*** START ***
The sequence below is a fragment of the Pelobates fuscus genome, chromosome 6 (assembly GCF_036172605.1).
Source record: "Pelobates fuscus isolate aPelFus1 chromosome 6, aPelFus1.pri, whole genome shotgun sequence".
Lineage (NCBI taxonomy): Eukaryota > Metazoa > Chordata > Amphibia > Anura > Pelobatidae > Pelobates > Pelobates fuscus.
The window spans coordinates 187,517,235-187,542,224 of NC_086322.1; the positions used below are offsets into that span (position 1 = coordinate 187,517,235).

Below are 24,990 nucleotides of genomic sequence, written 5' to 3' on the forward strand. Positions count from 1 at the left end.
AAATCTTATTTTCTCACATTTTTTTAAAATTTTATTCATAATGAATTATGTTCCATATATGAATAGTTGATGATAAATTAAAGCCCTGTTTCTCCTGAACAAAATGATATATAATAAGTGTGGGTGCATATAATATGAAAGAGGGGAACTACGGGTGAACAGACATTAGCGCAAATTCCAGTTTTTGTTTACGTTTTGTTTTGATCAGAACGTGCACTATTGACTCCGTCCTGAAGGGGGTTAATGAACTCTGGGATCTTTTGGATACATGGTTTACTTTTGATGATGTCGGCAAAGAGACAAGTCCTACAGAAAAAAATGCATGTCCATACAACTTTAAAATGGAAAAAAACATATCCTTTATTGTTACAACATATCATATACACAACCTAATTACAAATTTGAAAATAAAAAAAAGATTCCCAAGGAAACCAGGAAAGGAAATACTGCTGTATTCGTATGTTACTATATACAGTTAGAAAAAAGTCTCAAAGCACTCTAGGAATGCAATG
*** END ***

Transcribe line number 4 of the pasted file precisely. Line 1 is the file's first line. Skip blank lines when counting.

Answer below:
The window spans coordinates 187,517,235-187,542,224 of NC_086322.1; the positions used below are offsets into that span (position 1 = coordinate 187,517,235).